Alhaja Affinnih: Family and School Mean
Late to Bed, Early To Rise
May 1, 2001--
Alhaja Affinnih starts her day at 5:30 a.m. when she climbs out
of bed to make breakfast for her three children, a niece, a nephew
and her mother. Once the children -- who range in age from 4 to
15 -- leave for school, she rides the bus to morning classes at
the University of Virginia's McIntire
School of Commerce.
the early afternoon, Affinnih works on projects with other McIntire
students, then runs household errands, attends school conferences
or sports activities for her children, and takes her diabetic mother,
Shirley Ashley, to doctor's appointments and the pharmacy.
5 p.m. Affinnih must head home to prepare dinner for her family
and supervise her children's homework and bedtime routines. By 9
p.m. or so, she usually can sit down with her mother to catch up
on the family news and update her endless to-do list.
starts her homework at about 11 p.m. and studies until 2 or 3 a.m.
After a short sleep, a new day begins.
to her strong personal drive and help from family and friends, Affinnih,
27, will graduate this May with a bachelor's degree in commerce,
with a dual concentration in marketing and management information
systems. She entered U.Va. as a third-year student after transferring
from Piedmont Virginia Community College where she earned two associates
degrees -- one in business administration and one in computer information
June, when the childrens school year ends, Affinnih will move
her family to northern Virginia where, on June 25, she begins a
new life and a new job as a software engineer for the telecommunications
company, Verizon Communications, in Arlington.
biggest reward is that my family will be taken care of," Affinnih
said. "I will be able to give my children the quality of life I
had as a child."
road to that bachelor's degree has been uphill, but Affinnih was
determined to make it. At 18, she declined acceptance to George
Mason University after learning she was expecting her first child.
always knew I would come back," Affinnih said. "I knew college was
going to happen for me."
was born in the Bronx to a Nigerian father and an African-American
mother. Her father, Yahya H. Affinnih, a taxi driver and a student,
and her mother, a telephone operator, afforded their family of five
a middle-class living. Affinnih's father later earned a doctorate
in sociology when Affinnih was 13. He is now a professor at New
York University's John Jay College of Criminal Justice.
father sacrificed for his education," Affinnih said. "We all sacrificed
for his education. He and my mother both drilled into me the importance
of an education. They told me that school was the best way to succeed."
family moved to Charlottesville in 1986 for her fathers fellowship
at U.Va.s Carter G. Woodson Institute. After the fellowship
ended, he returned to New York, but Affinnihs mother stayed
with her three children, preferring Charlottesvilles small-town
environment to that of the big city. After graduating from Albemarle
High School, college hovered on Affinnih's horizon, but child rearing
intervened. A year after her son, Nywd Jr., was born, Shaun came
along. At age 20, Affinnih took custody of her niece and nephew
while her older sister worked out personal problems.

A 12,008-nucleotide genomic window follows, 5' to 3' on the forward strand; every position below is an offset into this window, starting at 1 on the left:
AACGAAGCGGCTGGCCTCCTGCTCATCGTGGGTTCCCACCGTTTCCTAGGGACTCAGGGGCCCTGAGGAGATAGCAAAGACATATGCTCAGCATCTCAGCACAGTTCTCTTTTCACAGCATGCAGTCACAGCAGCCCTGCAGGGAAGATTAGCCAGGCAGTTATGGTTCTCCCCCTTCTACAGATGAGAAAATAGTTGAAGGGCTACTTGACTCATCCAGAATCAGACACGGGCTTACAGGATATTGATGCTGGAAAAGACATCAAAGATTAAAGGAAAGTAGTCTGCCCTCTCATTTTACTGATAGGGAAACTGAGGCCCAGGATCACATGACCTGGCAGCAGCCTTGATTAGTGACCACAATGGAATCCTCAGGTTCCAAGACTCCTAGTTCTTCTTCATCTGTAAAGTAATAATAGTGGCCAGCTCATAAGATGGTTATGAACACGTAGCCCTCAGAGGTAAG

the next few years, Affinnih held several jobs, many of which used
her administrative, accounting, and technical skills; few of which
paid enough to comfortably support herself and the five children
she cared for. A painful moment came in 1993 when she had to move
her family into subsidized housing because she couldn't make ends
of the hardest things I've ever done was to move into subsidized
housing," Affinnih said. "I wanted my children to have the same
advantages I had, but I couldn't afford it. We moved out as soon
as we could."
made the most of that situation, speaking out on issues with the
public housing association and serving briefly as a member of the
Charlottesville Housing Redevelopment Board.
realized she needed to pursue a long-term strategy to attain her
goal of attending college, so she created a five-year plan. Two
weeks after her daughter was born, in August 1996, she started class
at PVCC, on schedule.
at PVCC, Affinnih attended class, worked at various outside jobs
-- including creating a searchable database for Fitzgerald &
Associates, a local product-injury law firm -- and tutored other
students in French, accounting, computer applications, mathematics
year, thanks to family financial support and childcare assistance
from her mother, Affinnih stopped working part time to attend school
full time and finish her degree.
her technical experience and classes at McIntire, Affinnih has learned
skills that will serve her well in the business world -- the computer
languages C++, Visual Basic and Java, along with people and managerial
skills. She's kept an eye on business trends and, aware of her
responsibilities, has a Plan B and a Plan C in place: if the economic
slowdown threatens her position at Verizon, she has job applications
in at several federal agencies and an active resume on Monster.com.
all goes well at Verizon, Affinnih wants to take advantage of the
company's educational benefits: Verizon will pay 100 percent of
the cost of relevant graduate studies. She would like to pursue
a master's degree in business administration in the future.
spite of her tight schedule, Affinnih has enjoyed college and looks
forward to beginning her new job. "Life is like a card game," mused
Affinnih, who often plays cards with her family on weekends to relax.
"You don't have to keep the cards you're dealt. It's how you play
that matters. If you give up on a hand, you give up on life. If
you play your cards strategically, you can win."
Charlotte Crystal, (804) 924-6858